There seems to be no end to the attacks on foreign ships by Somali pirates.
Somali pirates guard the crew of the hijacked Ukrainian vessel MV Faina
Several vessels and their crews are being held off the coast of Somalia.
On Saturday, there were two other attacks - one of them successful, with pirates seizing a tug boat.
Somali piracy has been transformed from something very basic into something far more sophisticated in recent years.
The pirates have graduated from being simple fishermen with rickety boats and maybe a couple of rusty guns into high-tech operators armed with modern weapons travelling in expensive speedboats.
They have been able to do this because they have earned so much money from ransom payments.
Last year, more than 40 ships were captured, and with ransoms ranging from $500,000 (£341,120) to $2m, they have made a fortune.
One pirate, Yassin Dheere, recently said he had made $250,000 from a single incident.
Some of the money has gone on fast cars, new houses and lavish wedding parties, but much of it has been spent on equipment.
One reason why the pirates can now operate hundreds of kilometres out to sea is that they can afford faster, more robust boats and satellite tracking systems.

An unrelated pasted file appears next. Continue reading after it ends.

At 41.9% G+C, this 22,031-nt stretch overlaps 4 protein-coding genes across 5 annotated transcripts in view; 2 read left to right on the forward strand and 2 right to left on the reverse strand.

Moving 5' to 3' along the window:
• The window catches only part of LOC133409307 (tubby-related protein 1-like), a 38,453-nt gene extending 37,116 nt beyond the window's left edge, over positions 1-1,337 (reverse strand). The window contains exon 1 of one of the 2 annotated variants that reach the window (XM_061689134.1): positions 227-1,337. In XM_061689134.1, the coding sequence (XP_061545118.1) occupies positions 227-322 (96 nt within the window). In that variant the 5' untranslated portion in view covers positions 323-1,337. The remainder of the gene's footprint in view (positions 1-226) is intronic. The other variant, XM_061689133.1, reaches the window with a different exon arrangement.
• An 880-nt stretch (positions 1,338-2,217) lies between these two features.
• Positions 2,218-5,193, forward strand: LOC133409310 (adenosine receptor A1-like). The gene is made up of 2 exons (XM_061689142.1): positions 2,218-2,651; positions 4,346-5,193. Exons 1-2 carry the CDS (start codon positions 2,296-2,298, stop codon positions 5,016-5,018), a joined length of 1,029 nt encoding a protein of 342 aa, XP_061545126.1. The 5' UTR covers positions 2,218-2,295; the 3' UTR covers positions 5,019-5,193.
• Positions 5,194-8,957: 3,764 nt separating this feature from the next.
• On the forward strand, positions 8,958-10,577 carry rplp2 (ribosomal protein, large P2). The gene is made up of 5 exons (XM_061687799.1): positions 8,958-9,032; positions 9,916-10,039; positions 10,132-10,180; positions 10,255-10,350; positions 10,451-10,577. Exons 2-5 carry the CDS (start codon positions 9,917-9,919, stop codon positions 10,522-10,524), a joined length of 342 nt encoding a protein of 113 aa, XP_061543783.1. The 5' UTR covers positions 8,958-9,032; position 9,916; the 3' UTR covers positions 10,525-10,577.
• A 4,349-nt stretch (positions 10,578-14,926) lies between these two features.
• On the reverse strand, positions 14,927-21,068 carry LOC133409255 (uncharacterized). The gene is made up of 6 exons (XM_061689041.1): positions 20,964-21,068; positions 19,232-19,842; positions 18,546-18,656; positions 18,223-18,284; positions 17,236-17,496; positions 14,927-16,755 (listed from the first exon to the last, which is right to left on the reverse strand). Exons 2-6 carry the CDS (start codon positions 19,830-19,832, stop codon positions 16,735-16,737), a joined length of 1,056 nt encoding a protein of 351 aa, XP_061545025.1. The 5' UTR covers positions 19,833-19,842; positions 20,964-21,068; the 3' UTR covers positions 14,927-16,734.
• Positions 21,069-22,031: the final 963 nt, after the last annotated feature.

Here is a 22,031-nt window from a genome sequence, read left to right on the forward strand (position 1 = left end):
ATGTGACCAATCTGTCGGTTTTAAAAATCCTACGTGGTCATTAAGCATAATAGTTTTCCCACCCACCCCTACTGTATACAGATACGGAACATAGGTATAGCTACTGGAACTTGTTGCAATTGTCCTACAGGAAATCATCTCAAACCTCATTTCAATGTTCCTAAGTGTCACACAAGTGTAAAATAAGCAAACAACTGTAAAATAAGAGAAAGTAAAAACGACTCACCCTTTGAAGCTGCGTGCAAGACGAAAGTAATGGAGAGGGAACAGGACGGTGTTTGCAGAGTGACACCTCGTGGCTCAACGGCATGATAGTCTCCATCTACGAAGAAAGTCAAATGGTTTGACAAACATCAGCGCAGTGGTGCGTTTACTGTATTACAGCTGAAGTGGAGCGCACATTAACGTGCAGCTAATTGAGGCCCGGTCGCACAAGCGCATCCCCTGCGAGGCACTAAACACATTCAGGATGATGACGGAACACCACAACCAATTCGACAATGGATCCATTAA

Pictures of pirate villages show fishing boats left disintegrating on the beaches, abandoned by their former owners who now take to sea in speedboats, hunting for hostages rather than fish.
Despite the existence of a United Nations arms embargo against Somalia, the pirates have had no trouble in getting their hands on large quantities of military equipment.
After 18 years of civil conflict and no effective central government, the country is awash with weapons, easily purchased in the markets.
The longer piracy goes on, the more experienced they will become, devising ever-more ingenious ways of seizing enormous ships with their precious cargoes.
And as the pirates themselves say, piracy will only end in Somalia once the country gets an effective and stable government.